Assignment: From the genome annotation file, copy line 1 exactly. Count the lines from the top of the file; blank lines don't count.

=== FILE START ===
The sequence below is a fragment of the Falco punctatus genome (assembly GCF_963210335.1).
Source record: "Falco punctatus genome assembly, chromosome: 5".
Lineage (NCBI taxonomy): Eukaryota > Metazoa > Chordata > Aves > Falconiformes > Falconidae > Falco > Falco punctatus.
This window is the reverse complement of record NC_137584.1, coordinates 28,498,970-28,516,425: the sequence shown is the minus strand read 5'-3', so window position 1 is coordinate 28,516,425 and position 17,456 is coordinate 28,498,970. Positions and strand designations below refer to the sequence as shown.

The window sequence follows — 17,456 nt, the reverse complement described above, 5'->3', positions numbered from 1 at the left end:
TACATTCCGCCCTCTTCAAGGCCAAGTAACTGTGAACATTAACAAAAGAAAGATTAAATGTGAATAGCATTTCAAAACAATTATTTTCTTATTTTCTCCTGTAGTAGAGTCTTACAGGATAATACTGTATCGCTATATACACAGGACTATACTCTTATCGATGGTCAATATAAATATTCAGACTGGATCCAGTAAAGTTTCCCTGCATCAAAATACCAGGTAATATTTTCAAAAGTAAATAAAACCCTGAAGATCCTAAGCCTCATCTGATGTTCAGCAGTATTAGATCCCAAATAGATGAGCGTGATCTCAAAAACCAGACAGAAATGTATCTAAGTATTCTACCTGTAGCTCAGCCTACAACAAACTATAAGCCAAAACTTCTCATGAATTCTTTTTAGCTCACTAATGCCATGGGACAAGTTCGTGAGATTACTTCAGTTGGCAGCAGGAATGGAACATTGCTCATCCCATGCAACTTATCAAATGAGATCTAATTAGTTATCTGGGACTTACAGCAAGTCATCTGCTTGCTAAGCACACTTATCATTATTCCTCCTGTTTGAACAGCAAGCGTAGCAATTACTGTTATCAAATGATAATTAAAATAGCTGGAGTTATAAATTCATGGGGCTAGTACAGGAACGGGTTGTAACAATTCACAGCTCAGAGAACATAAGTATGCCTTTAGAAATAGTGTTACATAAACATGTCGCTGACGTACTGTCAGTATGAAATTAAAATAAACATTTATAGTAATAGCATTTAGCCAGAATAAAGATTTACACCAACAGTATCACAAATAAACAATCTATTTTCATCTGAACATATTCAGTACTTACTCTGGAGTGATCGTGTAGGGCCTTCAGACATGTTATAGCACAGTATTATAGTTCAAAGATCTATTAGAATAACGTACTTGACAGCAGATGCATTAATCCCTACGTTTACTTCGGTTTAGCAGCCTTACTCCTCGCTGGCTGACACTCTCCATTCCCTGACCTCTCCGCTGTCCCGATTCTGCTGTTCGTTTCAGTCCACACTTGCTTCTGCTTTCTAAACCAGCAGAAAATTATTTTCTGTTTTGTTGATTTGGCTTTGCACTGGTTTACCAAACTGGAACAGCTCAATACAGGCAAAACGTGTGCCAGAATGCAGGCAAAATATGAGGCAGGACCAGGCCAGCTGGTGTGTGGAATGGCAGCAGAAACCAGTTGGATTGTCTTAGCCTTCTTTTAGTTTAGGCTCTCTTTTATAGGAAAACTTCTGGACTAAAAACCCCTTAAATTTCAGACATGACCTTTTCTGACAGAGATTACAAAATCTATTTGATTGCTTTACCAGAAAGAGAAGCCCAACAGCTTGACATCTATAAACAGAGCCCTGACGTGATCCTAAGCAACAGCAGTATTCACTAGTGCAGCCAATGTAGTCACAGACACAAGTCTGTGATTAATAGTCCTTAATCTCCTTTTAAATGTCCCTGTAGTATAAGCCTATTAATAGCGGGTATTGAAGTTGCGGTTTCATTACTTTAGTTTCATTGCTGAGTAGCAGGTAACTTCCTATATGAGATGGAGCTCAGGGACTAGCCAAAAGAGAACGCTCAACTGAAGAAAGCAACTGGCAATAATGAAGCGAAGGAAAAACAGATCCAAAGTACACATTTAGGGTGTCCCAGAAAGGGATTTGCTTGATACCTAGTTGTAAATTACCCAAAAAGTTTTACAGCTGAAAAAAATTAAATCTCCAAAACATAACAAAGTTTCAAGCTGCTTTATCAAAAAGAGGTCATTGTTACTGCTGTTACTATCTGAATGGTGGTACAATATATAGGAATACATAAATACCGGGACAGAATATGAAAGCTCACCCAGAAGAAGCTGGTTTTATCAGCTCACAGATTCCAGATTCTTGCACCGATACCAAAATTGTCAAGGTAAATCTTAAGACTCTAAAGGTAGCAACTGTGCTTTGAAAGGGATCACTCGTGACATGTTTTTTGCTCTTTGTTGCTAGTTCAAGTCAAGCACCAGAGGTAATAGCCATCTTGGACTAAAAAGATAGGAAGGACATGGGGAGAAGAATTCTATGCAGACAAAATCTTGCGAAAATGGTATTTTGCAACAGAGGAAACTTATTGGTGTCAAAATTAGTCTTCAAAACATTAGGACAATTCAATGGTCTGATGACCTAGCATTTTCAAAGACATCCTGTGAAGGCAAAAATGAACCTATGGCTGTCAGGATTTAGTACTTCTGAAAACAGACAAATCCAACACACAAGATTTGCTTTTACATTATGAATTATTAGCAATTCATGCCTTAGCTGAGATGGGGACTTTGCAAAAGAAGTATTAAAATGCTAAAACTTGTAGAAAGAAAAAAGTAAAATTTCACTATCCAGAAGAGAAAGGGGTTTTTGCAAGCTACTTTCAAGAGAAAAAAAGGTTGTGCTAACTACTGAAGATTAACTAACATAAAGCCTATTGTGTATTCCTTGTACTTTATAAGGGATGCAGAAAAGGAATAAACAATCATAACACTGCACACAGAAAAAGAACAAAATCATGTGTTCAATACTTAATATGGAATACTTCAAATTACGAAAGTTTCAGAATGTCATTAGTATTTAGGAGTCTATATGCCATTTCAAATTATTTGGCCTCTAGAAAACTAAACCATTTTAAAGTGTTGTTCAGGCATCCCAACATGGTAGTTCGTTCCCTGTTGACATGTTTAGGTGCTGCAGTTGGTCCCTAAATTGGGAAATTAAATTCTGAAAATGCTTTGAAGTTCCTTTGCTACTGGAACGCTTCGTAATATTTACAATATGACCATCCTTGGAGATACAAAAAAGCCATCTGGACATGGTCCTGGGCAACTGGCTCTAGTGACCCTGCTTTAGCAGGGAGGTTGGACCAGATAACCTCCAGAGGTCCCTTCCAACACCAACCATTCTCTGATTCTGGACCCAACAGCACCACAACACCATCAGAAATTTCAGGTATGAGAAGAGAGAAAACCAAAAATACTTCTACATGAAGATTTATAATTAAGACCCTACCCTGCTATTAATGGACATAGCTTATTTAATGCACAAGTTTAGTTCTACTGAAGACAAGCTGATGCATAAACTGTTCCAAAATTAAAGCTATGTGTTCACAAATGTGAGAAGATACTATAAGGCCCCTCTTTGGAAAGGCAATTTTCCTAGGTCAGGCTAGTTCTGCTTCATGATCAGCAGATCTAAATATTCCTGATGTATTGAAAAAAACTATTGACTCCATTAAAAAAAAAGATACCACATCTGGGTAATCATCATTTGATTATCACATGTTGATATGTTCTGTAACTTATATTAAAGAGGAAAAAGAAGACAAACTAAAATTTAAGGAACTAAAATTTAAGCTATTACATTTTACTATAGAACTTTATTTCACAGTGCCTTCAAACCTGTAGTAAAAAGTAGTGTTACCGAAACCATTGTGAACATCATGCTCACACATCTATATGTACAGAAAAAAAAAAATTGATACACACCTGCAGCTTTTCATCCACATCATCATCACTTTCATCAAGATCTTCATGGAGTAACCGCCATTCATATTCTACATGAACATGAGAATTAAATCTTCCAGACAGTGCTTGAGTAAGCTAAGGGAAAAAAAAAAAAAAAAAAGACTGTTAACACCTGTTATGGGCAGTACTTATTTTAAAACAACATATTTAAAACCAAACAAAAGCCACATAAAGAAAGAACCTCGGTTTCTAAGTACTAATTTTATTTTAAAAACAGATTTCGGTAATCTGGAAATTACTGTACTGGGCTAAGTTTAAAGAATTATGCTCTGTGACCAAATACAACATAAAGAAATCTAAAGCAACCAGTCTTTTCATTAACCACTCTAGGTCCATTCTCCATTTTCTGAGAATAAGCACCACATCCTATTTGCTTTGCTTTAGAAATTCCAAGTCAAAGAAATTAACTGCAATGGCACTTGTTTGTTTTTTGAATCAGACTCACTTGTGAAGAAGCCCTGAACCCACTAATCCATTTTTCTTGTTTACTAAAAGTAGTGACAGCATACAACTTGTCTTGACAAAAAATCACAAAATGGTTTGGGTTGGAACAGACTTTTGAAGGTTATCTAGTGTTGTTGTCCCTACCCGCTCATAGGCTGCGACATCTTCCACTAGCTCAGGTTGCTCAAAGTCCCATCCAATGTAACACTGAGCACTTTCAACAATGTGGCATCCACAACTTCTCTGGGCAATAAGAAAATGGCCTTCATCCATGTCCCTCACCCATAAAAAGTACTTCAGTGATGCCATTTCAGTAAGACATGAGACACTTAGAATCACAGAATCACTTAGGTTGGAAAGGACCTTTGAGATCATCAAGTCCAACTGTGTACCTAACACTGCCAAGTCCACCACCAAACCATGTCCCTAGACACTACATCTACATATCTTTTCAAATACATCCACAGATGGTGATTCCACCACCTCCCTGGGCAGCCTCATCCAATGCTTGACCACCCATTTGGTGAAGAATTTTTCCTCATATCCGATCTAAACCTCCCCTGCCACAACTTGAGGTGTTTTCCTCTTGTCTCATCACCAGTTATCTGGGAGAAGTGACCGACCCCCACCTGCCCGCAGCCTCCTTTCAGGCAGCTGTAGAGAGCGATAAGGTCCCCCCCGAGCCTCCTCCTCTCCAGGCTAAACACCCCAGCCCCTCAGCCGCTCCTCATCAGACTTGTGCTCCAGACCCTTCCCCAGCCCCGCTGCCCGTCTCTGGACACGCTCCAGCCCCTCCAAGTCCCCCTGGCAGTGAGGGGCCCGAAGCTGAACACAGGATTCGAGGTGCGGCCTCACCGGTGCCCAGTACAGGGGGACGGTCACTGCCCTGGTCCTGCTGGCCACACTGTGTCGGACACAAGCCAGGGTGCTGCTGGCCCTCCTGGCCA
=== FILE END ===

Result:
The sequence below is a fragment of the Falco punctatus genome (assembly GCF_963210335.1).